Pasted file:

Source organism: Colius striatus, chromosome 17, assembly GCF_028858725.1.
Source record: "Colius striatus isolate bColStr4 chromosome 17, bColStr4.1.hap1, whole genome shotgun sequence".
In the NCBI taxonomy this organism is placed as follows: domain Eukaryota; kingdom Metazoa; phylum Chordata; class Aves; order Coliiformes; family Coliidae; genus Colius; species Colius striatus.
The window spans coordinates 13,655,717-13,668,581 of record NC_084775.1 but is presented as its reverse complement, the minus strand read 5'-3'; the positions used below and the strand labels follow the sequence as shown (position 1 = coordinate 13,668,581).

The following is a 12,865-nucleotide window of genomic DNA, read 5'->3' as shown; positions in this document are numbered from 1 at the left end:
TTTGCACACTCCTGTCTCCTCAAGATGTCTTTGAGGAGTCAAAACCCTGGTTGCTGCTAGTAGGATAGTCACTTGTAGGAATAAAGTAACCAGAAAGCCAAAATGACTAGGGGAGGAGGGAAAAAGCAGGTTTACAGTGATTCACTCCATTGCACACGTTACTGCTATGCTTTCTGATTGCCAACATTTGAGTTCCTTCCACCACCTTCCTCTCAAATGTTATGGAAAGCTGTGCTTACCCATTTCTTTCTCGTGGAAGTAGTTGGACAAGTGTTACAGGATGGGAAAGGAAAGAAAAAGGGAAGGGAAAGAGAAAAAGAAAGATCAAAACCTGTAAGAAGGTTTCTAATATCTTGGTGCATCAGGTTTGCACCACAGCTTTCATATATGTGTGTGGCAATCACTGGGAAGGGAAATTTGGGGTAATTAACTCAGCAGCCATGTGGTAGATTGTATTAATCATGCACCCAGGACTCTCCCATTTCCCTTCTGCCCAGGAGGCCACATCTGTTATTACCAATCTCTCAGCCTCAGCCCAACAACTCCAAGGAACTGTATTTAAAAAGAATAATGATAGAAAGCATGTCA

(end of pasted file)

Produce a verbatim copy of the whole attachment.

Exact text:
Source organism: Colius striatus, chromosome 17, assembly GCF_028858725.1.
Source record: "Colius striatus isolate bColStr4 chromosome 17, bColStr4.1.hap1, whole genome shotgun sequence".
In the NCBI taxonomy this organism is placed as follows: domain Eukaryota; kingdom Metazoa; phylum Chordata; class Aves; order Coliiformes; family Coliidae; genus Colius; species Colius striatus.
The window spans coordinates 13,655,717-13,668,581 of record NC_084775.1 but is presented as its reverse complement, the minus strand read 5'-3'; the positions used below and the strand labels follow the sequence as shown (position 1 = coordinate 13,668,581).

The following is a 12,865-nucleotide window of genomic DNA, read 5'->3' as shown; positions in this document are numbered from 1 at the left end:
TTTGCACACTCCTGTCTCCTCAAGATGTCTTTGAGGAGTCAAAACCCTGGTTGCTGCTAGTAGGATAGTCACTTGTAGGAATAAAGTAACCAGAAAGCCAAAATGACTAGGGGAGGAGGGAAAAAGCAGGTTTACAGTGATTCACTCCATTGCACACGTTACTGCTATGCTTTCTGATTGCCAACATTTGAGTTCCTTCCACCACCTTCCTCTCAAATGTTATGGAAAGCTGTGCTTACCCATTTCTTTCTCGTGGAAGTAGTTGGACAAGTGTTACAGGATGGGAAAGGAAAGAAAAAGGGAAGGGAAAGAGAAAAAGAAAGATCAAAACCTGTAAGAAGGTTTCTAATATCTTGGTGCATCAGGTTTGCACCACAGCTTTCATATATGTGTGTGGCAATCACTGGGAAGGGAAATTTGGGGTAATTAACTCAGCAGCCATGTGGTAGATTGTATTAATCATGCACCCAGGACTCTCCCATTTCCCTTCTGCCCAGGAGGCCACATCTGTTATTACCAATCTCTCAGCCTCAGCCCAACAACTCCAAGGAACTGTATTTAAAAAGAATAATGATAGAAAGCATGTCA